Children who are hesitant to try new food even during their adolescence may have a poor diet and also suffer from low self-esteem and anxiety problems, suggests new research.
However, forcing them to try such foods at the dining table against their will may also backfire, the researchers warned. To avoid this problem it is important that there exists a strong parental bond with the child, said researcher Edurne Maiz from University of the Basque Country (UPV/EHU) in Spain.
She also recommended, “Having a relaxed, pleasant atmosphere at meal times, that the children should participate in preparing the food and doing the shopping, using positive reinforcements and, finally, being a good model”.
The behaviour involving <g data-gr-id="27">rejection</g> of new foodstuffs is a typical phase in infant development, above all in two- to tree-year-olds and which subsides around the age of five.
<g data-gr-id="20">Maiz</g> conducted the study on 831 school children between the ages of eight and 16. In the study, she used questionnaires on infant neophobia—in which the participants were asked about whether they were prepared to eat new foodstuffs. The neophobic participants displayed a lower quality index in terms of the Mediterranean diet, and this is mainly due to the reduced consumption of fruit and vegetables and an increase in foods regarded as being for occasional consumption.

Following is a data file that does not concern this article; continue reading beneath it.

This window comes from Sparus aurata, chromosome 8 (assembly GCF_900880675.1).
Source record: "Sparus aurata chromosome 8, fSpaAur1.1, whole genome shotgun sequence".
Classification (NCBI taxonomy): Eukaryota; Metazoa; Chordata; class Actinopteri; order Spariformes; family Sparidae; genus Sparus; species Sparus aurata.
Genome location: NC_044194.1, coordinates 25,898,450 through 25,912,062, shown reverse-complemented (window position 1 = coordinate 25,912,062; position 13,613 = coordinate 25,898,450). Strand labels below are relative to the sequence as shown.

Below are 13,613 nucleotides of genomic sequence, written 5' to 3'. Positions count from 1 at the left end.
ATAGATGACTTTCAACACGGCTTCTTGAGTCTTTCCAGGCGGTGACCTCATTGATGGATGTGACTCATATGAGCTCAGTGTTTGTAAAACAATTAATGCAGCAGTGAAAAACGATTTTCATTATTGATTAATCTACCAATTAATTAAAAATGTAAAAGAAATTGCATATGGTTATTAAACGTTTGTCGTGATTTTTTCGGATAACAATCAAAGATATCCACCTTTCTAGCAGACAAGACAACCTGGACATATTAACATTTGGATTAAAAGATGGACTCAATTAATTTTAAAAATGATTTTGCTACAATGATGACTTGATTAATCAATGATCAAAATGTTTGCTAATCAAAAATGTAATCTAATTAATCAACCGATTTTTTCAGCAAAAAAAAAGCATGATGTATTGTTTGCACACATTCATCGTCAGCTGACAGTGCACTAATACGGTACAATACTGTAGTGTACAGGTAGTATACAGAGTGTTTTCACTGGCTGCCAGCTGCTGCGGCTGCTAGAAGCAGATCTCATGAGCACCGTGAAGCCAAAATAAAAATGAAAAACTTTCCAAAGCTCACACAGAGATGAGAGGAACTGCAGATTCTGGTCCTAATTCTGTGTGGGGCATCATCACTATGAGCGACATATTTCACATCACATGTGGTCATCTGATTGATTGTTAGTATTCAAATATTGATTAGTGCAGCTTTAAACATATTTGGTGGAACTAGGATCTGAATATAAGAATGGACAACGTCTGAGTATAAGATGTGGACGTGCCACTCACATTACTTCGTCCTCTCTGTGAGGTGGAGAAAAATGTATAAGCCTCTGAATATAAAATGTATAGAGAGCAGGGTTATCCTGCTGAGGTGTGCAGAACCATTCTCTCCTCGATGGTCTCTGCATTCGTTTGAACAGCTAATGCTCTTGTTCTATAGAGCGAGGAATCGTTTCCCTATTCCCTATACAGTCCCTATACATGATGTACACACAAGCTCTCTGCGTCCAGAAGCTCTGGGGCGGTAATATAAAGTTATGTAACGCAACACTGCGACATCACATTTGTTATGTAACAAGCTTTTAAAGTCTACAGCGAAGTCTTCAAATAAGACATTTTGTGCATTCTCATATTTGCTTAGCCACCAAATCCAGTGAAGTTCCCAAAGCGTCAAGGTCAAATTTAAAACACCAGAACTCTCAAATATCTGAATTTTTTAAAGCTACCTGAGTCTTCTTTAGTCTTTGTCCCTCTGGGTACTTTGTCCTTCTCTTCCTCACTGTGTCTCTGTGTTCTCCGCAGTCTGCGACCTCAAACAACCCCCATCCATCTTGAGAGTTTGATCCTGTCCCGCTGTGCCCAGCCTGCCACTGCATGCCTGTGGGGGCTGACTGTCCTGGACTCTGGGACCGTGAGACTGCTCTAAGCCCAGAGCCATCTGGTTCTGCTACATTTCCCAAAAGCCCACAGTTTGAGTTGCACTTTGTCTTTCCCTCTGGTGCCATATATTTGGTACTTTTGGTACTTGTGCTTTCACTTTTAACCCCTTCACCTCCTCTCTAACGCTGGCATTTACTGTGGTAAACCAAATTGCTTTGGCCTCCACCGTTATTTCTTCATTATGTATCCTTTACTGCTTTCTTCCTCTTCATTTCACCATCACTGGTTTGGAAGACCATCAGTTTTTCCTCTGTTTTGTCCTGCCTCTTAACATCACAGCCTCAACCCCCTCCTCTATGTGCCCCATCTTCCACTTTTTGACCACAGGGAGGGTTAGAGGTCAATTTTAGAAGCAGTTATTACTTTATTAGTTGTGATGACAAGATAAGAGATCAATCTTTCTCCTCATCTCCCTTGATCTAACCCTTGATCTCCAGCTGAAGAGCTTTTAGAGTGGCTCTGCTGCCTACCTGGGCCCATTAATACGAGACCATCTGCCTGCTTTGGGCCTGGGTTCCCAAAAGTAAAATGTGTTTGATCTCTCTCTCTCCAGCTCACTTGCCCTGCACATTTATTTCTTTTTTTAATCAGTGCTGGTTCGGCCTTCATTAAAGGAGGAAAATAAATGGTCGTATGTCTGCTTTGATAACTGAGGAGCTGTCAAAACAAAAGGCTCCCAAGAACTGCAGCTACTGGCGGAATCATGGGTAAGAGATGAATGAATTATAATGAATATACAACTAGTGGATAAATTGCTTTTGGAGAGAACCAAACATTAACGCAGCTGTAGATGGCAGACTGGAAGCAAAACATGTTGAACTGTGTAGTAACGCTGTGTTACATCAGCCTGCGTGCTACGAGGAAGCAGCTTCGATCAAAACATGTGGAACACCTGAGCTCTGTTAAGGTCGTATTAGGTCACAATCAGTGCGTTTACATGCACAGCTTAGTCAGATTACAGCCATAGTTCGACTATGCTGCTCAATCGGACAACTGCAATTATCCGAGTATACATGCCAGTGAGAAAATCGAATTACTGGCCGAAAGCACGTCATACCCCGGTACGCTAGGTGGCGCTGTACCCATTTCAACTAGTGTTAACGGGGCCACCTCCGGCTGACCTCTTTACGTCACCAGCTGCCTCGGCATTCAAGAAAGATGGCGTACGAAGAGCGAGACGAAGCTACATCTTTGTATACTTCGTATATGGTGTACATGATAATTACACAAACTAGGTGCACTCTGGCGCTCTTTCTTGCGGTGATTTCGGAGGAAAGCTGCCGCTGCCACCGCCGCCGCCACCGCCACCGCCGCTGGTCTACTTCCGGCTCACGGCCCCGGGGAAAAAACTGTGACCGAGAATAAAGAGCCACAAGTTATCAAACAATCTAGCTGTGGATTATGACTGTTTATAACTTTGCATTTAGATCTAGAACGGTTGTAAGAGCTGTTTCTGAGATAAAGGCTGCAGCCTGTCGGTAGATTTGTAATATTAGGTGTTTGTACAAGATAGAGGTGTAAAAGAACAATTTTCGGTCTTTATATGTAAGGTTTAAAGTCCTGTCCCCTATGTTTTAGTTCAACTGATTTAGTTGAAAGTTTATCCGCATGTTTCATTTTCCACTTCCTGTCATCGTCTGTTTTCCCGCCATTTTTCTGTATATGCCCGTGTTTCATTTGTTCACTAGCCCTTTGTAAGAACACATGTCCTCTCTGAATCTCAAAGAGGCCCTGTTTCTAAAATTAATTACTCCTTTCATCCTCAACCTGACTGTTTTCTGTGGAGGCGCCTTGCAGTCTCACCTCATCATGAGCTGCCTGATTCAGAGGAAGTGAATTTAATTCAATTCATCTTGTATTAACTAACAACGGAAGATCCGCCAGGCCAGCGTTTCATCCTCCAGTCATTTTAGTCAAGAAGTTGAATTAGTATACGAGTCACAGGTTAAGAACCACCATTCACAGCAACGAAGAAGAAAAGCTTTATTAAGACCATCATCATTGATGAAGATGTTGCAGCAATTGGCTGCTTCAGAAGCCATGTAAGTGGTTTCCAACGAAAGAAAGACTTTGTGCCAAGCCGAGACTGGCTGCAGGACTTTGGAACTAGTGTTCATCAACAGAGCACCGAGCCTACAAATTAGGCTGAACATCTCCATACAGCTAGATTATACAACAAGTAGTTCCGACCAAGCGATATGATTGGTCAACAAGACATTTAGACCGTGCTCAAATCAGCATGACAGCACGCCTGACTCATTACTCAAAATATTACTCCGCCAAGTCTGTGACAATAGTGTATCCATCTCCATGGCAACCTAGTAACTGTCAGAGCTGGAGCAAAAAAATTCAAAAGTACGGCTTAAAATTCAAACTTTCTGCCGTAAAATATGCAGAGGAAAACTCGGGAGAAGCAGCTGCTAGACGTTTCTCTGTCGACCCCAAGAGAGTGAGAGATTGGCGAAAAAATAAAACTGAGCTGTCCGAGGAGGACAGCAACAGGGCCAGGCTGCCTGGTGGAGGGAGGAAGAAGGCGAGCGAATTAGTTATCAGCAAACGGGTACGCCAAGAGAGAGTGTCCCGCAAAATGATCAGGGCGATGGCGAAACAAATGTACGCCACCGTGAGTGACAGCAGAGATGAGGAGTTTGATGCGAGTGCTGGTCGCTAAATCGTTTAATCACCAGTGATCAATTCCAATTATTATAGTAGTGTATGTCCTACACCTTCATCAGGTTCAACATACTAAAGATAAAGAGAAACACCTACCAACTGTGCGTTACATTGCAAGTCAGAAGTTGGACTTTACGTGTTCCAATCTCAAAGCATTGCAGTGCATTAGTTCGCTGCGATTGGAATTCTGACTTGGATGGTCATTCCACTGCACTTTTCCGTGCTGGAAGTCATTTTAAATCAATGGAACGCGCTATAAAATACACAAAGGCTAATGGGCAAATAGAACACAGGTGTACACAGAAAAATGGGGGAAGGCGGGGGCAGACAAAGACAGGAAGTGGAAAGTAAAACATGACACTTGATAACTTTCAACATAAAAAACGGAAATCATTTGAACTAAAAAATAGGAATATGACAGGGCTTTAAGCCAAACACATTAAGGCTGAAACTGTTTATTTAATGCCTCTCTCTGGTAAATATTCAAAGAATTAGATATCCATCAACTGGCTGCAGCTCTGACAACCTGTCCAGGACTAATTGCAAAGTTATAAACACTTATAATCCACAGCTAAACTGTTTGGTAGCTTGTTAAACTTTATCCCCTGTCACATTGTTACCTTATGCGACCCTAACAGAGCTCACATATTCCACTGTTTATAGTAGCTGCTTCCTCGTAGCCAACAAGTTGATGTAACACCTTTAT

Both in childhood and adolescence, the <g data-gr-id="21">neophobes</g> were more anxious than their peers. Likewise, with respect to self-esteem, <g data-gr-id="22">neophobes</g> scored in childhood less than those who like to try <g data-gr-id="25">new</g> food in the five dimensions —family, social, physical, emotional and academic—studied within self-concept. In adolescence, too, their scores in <g data-gr-id="24">family</g> and physical self-concept were lower.